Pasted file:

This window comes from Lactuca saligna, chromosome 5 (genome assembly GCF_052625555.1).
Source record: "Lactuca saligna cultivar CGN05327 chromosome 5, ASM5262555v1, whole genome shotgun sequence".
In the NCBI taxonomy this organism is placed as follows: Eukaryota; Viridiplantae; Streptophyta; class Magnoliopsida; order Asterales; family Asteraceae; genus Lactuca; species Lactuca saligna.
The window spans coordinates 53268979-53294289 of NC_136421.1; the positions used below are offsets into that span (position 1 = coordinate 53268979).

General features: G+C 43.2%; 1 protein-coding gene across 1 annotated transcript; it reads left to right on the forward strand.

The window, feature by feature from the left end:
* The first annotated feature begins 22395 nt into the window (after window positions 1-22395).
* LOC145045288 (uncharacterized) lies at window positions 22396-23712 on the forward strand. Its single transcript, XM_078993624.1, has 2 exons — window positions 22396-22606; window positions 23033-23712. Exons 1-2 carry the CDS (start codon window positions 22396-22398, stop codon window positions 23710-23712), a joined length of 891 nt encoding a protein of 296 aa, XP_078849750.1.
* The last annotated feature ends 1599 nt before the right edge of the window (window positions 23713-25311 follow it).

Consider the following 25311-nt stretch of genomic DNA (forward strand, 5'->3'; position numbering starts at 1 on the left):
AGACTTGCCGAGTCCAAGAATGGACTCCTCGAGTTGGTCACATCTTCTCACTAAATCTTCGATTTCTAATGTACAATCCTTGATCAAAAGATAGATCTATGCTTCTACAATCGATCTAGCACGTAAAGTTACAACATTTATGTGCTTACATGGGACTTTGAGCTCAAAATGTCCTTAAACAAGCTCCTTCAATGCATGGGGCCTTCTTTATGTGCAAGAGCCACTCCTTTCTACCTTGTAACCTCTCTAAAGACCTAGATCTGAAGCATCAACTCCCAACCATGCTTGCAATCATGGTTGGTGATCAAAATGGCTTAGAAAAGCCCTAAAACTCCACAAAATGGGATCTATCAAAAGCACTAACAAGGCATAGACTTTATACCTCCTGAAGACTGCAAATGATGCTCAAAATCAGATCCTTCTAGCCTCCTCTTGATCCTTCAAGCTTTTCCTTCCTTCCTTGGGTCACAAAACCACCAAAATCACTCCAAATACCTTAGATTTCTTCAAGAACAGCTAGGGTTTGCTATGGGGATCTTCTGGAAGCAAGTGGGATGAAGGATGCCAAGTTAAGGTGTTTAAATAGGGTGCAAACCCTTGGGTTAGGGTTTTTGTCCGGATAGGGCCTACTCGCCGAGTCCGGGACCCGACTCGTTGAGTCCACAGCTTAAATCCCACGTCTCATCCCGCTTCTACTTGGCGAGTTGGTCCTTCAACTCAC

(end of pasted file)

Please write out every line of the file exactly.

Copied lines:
This window comes from Lactuca saligna, chromosome 5 (genome assembly GCF_052625555.1).
Source record: "Lactuca saligna cultivar CGN05327 chromosome 5, ASM5262555v1, whole genome shotgun sequence".
In the NCBI taxonomy this organism is placed as follows: Eukaryota; Viridiplantae; Streptophyta; class Magnoliopsida; order Asterales; family Asteraceae; genus Lactuca; species Lactuca saligna.
The window spans coordinates 53268979-53294289 of NC_136421.1; the positions used below are offsets into that span (position 1 = coordinate 53268979).

General features: G+C 43.2%; 1 protein-coding gene across 1 annotated transcript; it reads left to right on the forward strand.

The window, feature by feature from the left end:
* The first annotated feature begins 22395 nt into the window (after window positions 1-22395).
* LOC145045288 (uncharacterized) lies at window positions 22396-23712 on the forward strand. Its single transcript, XM_078993624.1, has 2 exons — window positions 22396-22606; window positions 23033-23712. Exons 1-2 carry the CDS (start codon window positions 22396-22398, stop codon window positions 23710-23712), a joined length of 891 nt encoding a protein of 296 aa, XP_078849750.1.
* The last annotated feature ends 1599 nt before the right edge of the window (window positions 23713-25311 follow it).

Consider the following 25311-nt stretch of genomic DNA (forward strand, 5'->3'; position numbering starts at 1 on the left):
AGACTTGCCGAGTCCAAGAATGGACTCCTCGAGTTGGTCACATCTTCTCACTAAATCTTCGATTTCTAATGTACAATCCTTGATCAAAAGATAGATCTATGCTTCTACAATCGATCTAGCACGTAAAGTTACAACATTTATGTGCTTACATGGGACTTTGAGCTCAAAATGTCCTTAAACAAGCTCCTTCAATGCATGGGGCCTTCTTTATGTGCAAGAGCCACTCCTTTCTACCTTGTAACCTCTCTAAAGACCTAGATCTGAAGCATCAACTCCCAACCATGCTTGCAATCATGGTTGGTGATCAAAATGGCTTAGAAAAGCCCTAAAACTCCACAAAATGGGATCTATCAAAAGCACTAACAAGGCATAGACTTTATACCTCCTGAAGACTGCAAATGATGCTCAAAATCAGATCCTTCTAGCCTCCTCTTGATCCTTCAAGCTTTTCCTTCCTTCCTTGGGTCACAAAACCACCAAAATCACTCCAAATACCTTAGATTTCTTCAAGAACAGCTAGGGTTTGCTATGGGGATCTTCTGGAAGCAAGTGGGATGAAGGATGCCAAGTTAAGGTGTTTAAATAGGGTGCAAACCCTTGGGTTAGGGTTTTTGTCCGGATAGGGCCTACTCGCCGAGTCCGGGACCCGACTCGTTGAGTCCACAGCTTAAATCCCACGTCTCATCCCGCTTCTACTTGGCGAGTTGGTCCTTCAACTCAC